​Trudeau’s Trans Mountain stand could be legacy-defining

“It will be built.”

These words will define Justin Trudeau’s first term in office, and very possibly whether it is his last.

He said them repeatedly Sunday, in English and en français, after he summoned the premiers of British Columbia and Alberta to set out the federal path forward of a “vital strategic interest to Canada,” the Trans Mountain pipeline twinning.

The prime minister has had several options open to assert Canadian authority on the $7.4-billion project to deliver diluted bitumen from the oil sands to ships at tidewater and the wide world. We now have a better understanding of the roads he will choose, at least for now.

Rather than a Supreme Court reference of questions to clarify jurisdictional supremacy, Ottawa will unfurl legislation that supports what it believes is an unquestionable constitutional right. This was a deft move to avoid a definitive ruling for some time—at least beyond the next election—as B.C. moves its court challenge first through a lower court.

Rather than penalize B.C.’s “rhetoric and actions” against the project, the Government of Canada is engaging Kinder Morgan Canada Ltd. in discussions that are, in true diplomatic terms, at once vague but clear. We do know tax dollars are in play, either for a stake in the project, support for Kinder Morgan on construction and operational losses if its schedule slips, or a combination of the two.

Trudeau’s basic message to the John Horgan government: you go your way, we’ll go ours, we’ll see you in the race, and we’ll be the only ones across the finish line.

The post-meeting news conference was one of the prime minister’s more convincing performances, including a lengthy argument on the project rationale and the big picture of economic and environmental stewardship.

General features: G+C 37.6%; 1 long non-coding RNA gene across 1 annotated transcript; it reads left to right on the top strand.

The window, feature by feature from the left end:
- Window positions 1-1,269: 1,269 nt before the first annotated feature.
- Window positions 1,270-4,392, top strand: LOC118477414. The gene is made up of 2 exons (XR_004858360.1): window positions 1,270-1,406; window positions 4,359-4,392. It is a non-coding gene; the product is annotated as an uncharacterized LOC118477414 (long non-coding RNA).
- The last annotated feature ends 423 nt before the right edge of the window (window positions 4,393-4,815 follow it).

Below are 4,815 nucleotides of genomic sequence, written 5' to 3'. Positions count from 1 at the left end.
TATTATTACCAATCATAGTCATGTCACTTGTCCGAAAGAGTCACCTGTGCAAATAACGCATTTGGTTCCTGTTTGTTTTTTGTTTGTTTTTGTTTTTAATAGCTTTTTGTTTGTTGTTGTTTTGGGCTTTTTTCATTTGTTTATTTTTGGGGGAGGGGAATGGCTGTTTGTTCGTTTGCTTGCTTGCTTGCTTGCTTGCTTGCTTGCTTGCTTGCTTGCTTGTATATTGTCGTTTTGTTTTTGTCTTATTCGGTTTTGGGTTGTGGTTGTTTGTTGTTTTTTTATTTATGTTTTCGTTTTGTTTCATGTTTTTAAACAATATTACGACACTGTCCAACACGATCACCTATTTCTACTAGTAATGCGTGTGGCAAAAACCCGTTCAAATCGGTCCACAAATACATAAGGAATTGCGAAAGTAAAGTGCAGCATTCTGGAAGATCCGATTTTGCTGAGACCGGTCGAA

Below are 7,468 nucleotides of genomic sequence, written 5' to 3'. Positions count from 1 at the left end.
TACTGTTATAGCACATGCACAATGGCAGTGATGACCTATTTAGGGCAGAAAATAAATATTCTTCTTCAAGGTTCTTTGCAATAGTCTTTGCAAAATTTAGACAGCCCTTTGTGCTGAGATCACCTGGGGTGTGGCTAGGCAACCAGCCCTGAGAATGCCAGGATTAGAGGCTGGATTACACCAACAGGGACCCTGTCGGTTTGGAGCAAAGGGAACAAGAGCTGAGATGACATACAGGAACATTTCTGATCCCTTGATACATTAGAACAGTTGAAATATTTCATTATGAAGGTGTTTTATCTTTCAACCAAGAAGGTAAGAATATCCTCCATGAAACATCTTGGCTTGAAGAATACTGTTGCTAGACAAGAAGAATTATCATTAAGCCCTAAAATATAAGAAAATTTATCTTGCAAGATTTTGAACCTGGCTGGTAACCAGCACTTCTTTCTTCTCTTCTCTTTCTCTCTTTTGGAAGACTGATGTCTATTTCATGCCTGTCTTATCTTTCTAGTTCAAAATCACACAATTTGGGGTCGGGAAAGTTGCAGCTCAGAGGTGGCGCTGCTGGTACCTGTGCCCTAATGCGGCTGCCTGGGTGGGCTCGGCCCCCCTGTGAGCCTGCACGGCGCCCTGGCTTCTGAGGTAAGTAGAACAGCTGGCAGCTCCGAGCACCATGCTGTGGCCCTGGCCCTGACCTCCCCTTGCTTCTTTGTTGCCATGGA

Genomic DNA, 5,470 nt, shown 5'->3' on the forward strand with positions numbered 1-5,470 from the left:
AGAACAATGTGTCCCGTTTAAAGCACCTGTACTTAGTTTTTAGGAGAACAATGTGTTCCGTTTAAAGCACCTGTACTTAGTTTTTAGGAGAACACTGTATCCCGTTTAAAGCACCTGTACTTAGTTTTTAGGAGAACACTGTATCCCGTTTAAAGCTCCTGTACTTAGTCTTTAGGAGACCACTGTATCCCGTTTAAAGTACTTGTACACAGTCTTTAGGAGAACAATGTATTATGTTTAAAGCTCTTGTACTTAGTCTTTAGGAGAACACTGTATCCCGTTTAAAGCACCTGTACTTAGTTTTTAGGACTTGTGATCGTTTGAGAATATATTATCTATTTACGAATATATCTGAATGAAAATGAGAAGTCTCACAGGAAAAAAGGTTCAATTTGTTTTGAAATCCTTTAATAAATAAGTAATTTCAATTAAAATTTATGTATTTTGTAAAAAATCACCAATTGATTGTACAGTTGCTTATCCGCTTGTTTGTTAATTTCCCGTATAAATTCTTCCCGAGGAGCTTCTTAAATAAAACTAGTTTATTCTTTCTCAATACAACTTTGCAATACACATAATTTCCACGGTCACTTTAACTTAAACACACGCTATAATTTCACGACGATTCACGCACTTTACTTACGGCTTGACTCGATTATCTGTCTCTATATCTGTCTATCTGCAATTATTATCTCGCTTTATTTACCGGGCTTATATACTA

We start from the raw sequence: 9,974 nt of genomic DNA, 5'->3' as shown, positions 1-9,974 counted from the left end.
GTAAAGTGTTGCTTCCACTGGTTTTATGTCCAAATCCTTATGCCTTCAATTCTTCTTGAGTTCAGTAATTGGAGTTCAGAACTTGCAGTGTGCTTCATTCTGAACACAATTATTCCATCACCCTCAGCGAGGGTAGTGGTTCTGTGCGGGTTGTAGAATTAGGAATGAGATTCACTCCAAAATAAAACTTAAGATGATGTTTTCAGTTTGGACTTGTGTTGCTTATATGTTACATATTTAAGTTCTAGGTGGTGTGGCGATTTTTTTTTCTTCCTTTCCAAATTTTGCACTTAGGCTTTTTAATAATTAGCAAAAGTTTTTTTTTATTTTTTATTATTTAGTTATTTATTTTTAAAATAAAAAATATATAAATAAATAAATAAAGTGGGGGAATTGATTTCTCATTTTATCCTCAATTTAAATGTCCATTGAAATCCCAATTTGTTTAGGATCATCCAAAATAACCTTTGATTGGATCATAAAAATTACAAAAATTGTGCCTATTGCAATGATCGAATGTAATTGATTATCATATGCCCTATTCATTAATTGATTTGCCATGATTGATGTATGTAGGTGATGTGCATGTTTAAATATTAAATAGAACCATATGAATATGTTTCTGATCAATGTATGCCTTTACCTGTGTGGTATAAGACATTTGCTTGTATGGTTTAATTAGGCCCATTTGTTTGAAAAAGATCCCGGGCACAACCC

He said a federal government has to stand by important industries: forestry in B.C., the auto sector in Ontario, the aerospace business in Quebec, among them. He said you can have a prosperous economy and flourishing environment at once—indeed, they make each other possible.

He nodded to the strong pockets of indigenous opposition but said there had been a record level of consultation. And he flashed a little flourish in defending Albertans as the ultimate conservationists, sourcing a camping trip to the Kananaskis as inspiration.

Trudeau’s most hesitant moment came when he searched for the right word to describe how America was “demonstrating”—and here he rolled in his mind through his vocabulary for a word that would not engender a tweet from @realdonaldtrump—“an unpredictability” on trade. Think he dodged a mess there.

What he said he could not countenance was Canada losing $15 billion a year by selling its energy to one market, America, in what he termed a “permanent anchor on our national prospects.”

He was sanguine but assertive. Kinder Morgan wants some certainty before the end of next month on the project. This isn’t a pickle Trudeau likes, but he holds good cards in the deal.

“Ideally, the rhetoric and actions by the B.C. government would not have led to the concerns of the company that got approval to move forward on a project that is in the national interest,” he noted.

Horgan came and went with nothing to show for the trip, except an opportunity to say there what he has said here. He offered no road to compromise, so he now must take his chances with his court challenge and possibly wait years for judicial definitiveness. He appeases a base of support, he preserves his alliance with the Greens to keep power, and he gets to say Ottawa has resorted to bigfooting.

The biggest winner, for now, appears to be Alberta Premier Rachel Notley. Ottawa rides to the rescue with imminent help, perhaps not even needing her government’s now, to reassure Kinder Morgan well before the May 31 deadline it imposed a week earlier to increase the tension in a project that hardly needs more drama.

Naturally, the question is whether this is enough to save her job. Some Albertans will ask: Has she done enough?

It’s also an open question on whether it saves the prime minister’s. Some Canadians will ask: Has he done too much?

The irony is that their likely successors are even more hawkish on the project.

— Business in Vancouver

Kirk Lapointe is editor-in-chief of Business in Vancouver and vice-president of audience and business development with Glacier Media.  

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